Budget 2013: Osborne slashes growth forecast


Budget 2013: What it means for you

The Chancellor has slashed the official growth forecast in half as he admitted the recovery was taking "longer than anyone hoped".

George Osborne said the economy would grow by just 0.6% this year - down from the previous forecast of 1.2% - and would be slower than forecast next year at 1.8% compared to the 2% forecast at the time of the Autumn Statement.

He described the package as a "Budget for people who aspire to work hard and get on". But he added: "Today, I'm going to level with people about the difficult economic circumstances we still face and the hard decisions required to deal with them."

Among the measures revealed included a new mortgage guarantee, sufficient to support £130 billion worth of loans, to help people who cannot afford a big deposit.

September's planned fuel duty rise has been scrapped, the Chancellor said, while a planned 3p rise in beer duty tax scrapped and replaced by a 1p cut in duty on a pint of beer. The beer duty escalator has been scrapped, but planned rises for all other alcohol duties maintained.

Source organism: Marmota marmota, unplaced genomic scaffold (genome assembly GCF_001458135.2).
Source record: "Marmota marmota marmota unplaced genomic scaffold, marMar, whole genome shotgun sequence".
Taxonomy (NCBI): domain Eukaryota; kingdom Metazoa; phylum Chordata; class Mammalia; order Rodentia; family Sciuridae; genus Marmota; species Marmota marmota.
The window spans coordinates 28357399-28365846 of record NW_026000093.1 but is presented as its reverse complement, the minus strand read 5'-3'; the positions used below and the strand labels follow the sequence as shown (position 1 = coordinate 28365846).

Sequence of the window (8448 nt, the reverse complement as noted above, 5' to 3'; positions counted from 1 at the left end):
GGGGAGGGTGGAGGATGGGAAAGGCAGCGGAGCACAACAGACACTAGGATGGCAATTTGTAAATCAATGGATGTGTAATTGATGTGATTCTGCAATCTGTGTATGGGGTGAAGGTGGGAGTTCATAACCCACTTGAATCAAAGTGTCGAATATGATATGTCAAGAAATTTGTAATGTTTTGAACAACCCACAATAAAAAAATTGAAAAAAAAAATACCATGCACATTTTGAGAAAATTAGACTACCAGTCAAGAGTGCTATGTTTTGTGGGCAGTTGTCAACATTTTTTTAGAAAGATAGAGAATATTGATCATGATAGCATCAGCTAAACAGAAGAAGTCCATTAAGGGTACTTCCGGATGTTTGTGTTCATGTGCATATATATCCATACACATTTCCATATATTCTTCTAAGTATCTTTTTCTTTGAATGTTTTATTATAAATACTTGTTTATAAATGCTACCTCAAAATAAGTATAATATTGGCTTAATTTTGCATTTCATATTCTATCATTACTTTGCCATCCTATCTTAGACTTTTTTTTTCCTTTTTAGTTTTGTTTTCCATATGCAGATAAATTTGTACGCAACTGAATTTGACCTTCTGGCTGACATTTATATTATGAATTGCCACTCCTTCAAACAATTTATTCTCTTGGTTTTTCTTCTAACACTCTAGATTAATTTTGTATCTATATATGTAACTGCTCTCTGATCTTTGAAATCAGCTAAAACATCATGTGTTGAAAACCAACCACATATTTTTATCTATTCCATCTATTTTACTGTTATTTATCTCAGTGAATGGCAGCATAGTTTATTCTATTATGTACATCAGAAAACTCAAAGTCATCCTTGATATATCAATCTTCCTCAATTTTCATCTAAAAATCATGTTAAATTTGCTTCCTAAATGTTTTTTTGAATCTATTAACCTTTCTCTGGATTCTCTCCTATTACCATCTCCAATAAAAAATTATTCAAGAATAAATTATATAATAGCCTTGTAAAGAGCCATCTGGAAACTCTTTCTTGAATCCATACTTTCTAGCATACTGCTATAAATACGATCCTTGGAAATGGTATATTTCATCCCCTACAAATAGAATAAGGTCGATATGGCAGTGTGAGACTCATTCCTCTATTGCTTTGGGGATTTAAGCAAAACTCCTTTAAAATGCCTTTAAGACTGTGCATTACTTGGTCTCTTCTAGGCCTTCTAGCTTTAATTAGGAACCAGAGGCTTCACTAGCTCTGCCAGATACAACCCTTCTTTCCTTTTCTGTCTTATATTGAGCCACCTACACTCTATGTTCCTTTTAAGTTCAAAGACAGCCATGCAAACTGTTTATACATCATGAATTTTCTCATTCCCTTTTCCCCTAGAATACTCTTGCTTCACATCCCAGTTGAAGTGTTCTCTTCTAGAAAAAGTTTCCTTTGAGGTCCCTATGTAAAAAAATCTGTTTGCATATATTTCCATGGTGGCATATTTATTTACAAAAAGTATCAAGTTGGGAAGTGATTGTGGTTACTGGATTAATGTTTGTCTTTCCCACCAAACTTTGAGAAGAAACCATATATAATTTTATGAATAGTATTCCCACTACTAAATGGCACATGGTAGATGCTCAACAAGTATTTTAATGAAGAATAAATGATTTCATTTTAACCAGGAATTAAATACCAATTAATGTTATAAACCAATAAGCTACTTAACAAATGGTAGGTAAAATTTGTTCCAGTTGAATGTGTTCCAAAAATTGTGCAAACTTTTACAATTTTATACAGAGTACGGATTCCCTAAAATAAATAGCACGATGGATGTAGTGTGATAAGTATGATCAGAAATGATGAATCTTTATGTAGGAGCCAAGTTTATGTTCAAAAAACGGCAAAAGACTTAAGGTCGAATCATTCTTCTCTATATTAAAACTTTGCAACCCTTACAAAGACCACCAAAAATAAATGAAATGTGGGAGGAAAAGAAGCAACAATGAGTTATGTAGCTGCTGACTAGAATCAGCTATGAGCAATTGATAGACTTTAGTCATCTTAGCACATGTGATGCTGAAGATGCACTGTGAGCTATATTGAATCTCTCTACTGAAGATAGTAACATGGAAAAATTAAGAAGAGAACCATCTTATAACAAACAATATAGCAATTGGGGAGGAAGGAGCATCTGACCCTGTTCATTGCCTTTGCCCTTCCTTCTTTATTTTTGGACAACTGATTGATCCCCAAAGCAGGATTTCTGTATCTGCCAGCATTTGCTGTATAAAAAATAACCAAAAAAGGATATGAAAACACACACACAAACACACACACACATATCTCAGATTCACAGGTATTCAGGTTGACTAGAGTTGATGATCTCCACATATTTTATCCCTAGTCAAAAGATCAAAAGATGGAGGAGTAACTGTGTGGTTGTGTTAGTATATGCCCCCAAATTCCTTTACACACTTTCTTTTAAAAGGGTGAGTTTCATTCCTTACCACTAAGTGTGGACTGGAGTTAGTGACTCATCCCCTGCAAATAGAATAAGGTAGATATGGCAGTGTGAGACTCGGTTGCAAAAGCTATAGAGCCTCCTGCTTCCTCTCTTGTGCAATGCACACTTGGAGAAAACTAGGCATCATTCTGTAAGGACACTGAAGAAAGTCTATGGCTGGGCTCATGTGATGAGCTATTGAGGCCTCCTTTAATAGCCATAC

The rise in personal allowance has been brought forward to 2014, meaning no income tax will be paid on the first £10,000 of earnings.

Public sector net debt will be 75.9% of GDP this year then 79.2%, 82.6%, 85.1%, 85.6% in following years before falling to 84.8% in 2017/18, Mr Osborne added. And he told MPs that the proportion of national income spent by the state has fallen from 47.4% three years ago to 43.6%, and is on course to reach 40.5% by the end of the period. The Military are to receive full recommended increase in "X-Factor" payment in May and to be exempted from changes to progression pay.

The sluggish growth figures mean borrowing will be higher than expected - hitting £114 billion this year compared to a previous forecast of £108 billion. Next year borrowing will be £108 billion as against the £99 billion previously predicted, before dropping down to £42 billion in 2017-18 compared to £31 billion forecast in the Autumn Statement. But the Chancellor predicted the deficit would continue to come down thanks to the "many tough decisions" taken by the Government.

Tax free child care vouchers worth £1,200 per child and increased support for families with children on universal credit. The Flat rate pension worth £144 a week will be brought forward to 2016.

On energy, the Chancellor announced a boost for the controversial shale gas industry, which collects gas using a process known as fracking. Mr Osborne said the "generous new tax regime" would include a shale gas field allowance. He said: "Shale gas is part of the future. And we will make it happen."

Budget 2013: Winners and Losers

Budget 2013: Winners and Losers